In the aftermath of a historic presidential election, it appears that college-aged voters played a decisive role.
Voter turnout among young people ages 18-29 has been critical in battleground swing states, data from the Center for Information and Research on Civic Learning and Engagement shows. Based on an analysis of census population data, the 2020 AP VoteCast, and the National Election Pool exit poll, the 2020 election saw “47%-49% of all eligible young people cast ballots,” an increase from the estimated 42%-44% in 2016. This youth support was especially beneficial for President-elect Joe Biden, who was preferred by young voters in 32 out of the 39 states for which data has been reported.
Stanford students, at home or on campus, were a part of this pivotal turnout. Yet, our student body’s civic engagement wasn’t always so robust. From consistently performing below the national average in voter turnout to becoming a leading institution in registering new voters this year, a look back into the historical registration and turnout data for Stanford students reveals a substantial increase in engagement over the past decade.
Stanford turnout climbed over the decade, but narrowly lagged peers
“Stanford students are not the most politically engaged bunch,” said Sean Casey, co-director of StanfordVotes, which was founded in 2018 within the civic engagement branch of Stanford In Government. “We tend to underperform both our peer colleges, and our age group.”
However, Casey highlighted positive trends in Stanford civic engagement, especially in the past three years. “We’re not necessarily leading the pack in that area, but definitely making some big strides for sure.”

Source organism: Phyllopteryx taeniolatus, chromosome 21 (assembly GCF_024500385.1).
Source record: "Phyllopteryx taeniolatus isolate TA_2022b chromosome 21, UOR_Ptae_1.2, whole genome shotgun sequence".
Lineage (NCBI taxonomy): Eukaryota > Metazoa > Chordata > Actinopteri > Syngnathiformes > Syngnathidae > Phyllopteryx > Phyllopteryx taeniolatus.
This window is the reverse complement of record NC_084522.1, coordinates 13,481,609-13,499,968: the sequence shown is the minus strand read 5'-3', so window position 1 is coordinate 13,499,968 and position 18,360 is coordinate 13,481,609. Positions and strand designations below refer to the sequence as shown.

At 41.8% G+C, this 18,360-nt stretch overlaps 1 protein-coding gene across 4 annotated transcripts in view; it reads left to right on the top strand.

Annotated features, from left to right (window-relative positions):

The chart below depicts changes in the percentage of eligible students who voted across several peer institutions using data from the National Study of Learning, Voting and Engagement which is conducted by the Institute for Democracy and Higher Education. Stanford has adjusted its raw data to remove ineligible post-docs, which the NSLVE does not account for when producing its metrics. The data is a rough estimate of turnout, constructed by comparing enrollment records to state and local voting records, while removing ineligible students.
Most of the peer institutions analyzed have exhibited a similar overall pattern of lower voting rates for 2014 and 2018 compared to 2012 and 2016. This trend can be attributed in part to the general observation of decreased engagement during midterm elections. In the 2012 presidential election, Stanford was 3.5 percentage points behind the Average Institutional Voting Rate, which is calculated from over 1,000 campuses participating in the NSLVE study, for the first time in six years. By 2018, Stanford outnumbered the Average Institutional Voting Rate for the first time in six years. Nevertheless, Stanford lagged behind peer institutions Harvard, Yale and UC-Berkeley across years.
Stanford registration and turnout over time